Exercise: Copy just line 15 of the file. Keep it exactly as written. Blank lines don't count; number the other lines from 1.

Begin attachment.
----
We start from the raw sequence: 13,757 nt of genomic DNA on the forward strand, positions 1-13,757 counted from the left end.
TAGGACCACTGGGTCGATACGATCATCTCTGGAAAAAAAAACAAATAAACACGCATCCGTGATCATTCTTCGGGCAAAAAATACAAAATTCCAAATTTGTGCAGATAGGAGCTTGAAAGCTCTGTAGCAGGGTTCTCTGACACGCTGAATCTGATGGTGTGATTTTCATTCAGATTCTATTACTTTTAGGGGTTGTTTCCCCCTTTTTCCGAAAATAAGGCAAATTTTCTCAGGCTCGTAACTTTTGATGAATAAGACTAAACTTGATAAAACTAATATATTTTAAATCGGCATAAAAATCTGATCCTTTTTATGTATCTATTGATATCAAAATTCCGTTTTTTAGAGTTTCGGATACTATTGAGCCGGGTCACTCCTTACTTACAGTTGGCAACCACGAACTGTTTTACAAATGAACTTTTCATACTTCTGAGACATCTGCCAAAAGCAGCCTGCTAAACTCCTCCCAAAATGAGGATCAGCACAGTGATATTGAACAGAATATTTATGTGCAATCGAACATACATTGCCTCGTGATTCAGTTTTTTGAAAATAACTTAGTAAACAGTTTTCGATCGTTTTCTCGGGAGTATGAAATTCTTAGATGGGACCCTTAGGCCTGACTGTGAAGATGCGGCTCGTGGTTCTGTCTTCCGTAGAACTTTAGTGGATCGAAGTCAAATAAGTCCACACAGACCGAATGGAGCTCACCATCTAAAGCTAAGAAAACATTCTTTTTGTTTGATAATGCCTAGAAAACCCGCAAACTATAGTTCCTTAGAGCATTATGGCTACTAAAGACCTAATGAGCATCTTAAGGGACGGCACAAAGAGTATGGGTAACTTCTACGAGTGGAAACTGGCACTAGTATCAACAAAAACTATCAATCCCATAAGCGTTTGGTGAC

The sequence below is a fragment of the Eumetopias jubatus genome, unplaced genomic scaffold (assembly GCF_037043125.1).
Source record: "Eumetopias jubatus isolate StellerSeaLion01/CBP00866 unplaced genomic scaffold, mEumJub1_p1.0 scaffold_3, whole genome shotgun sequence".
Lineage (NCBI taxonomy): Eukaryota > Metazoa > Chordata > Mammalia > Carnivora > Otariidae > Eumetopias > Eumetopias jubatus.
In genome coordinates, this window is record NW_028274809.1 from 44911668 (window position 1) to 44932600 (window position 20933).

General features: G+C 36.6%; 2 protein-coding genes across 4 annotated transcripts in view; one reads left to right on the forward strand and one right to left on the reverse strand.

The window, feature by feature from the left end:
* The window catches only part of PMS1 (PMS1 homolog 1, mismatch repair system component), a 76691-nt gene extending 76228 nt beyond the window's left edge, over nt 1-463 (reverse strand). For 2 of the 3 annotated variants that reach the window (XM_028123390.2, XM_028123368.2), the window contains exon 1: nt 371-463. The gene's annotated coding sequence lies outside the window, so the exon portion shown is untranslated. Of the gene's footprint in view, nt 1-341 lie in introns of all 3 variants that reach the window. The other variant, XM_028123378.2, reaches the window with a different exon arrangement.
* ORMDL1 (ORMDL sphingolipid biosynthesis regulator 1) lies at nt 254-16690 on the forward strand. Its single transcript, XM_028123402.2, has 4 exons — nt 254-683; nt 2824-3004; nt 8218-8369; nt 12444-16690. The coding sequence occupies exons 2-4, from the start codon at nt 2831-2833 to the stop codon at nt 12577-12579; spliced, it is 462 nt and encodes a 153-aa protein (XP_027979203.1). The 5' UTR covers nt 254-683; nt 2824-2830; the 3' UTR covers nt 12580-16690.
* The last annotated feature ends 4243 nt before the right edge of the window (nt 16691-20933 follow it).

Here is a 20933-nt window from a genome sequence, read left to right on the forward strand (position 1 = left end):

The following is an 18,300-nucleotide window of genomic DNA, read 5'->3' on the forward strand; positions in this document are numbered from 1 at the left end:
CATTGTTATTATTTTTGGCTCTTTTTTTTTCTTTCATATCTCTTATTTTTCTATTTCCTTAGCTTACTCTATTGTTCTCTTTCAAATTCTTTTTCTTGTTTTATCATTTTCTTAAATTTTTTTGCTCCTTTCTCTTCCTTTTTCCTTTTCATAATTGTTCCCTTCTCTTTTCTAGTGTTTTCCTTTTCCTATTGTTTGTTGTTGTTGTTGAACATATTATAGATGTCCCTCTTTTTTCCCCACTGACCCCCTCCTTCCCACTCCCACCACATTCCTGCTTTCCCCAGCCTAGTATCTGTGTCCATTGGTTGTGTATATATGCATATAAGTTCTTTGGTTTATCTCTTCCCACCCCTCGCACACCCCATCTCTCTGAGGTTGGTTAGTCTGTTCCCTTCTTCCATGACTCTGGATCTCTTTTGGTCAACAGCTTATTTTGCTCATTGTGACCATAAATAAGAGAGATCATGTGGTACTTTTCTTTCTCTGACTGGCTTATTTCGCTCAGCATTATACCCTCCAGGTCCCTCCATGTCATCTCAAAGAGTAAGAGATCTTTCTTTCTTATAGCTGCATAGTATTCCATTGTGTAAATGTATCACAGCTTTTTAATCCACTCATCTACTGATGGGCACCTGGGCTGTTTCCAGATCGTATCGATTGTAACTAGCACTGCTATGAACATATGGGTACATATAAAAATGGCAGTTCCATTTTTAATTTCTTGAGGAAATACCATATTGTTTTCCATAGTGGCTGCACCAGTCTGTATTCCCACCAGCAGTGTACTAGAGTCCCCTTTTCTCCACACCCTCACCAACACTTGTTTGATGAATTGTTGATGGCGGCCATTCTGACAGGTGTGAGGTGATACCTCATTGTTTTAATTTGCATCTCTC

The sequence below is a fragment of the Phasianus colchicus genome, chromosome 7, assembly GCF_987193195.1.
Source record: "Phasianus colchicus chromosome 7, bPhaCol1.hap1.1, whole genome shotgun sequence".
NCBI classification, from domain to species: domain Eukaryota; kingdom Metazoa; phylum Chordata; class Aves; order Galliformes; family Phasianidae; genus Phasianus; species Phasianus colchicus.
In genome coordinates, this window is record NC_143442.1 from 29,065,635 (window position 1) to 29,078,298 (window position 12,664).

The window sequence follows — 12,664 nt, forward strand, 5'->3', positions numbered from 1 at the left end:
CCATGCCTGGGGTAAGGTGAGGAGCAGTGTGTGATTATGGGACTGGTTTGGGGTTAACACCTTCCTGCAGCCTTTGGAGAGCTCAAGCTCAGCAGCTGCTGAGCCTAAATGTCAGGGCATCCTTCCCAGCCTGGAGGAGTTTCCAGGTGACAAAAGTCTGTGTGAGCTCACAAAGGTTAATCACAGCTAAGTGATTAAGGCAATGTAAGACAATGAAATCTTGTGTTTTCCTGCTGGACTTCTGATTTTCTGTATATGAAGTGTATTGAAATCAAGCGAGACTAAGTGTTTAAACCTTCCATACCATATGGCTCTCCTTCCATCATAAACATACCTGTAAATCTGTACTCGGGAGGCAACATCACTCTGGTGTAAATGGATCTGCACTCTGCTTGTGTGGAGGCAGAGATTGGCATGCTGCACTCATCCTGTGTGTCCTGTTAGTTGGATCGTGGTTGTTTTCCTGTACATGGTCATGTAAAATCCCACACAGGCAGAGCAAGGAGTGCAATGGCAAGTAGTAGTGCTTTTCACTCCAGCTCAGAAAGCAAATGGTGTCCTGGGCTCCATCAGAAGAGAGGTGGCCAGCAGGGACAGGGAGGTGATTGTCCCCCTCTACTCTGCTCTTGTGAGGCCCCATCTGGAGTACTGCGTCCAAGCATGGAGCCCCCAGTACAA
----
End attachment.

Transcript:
The sequence below is a fragment of the Phasianus colchicus genome, chromosome 7, assembly GCF_987193195.1.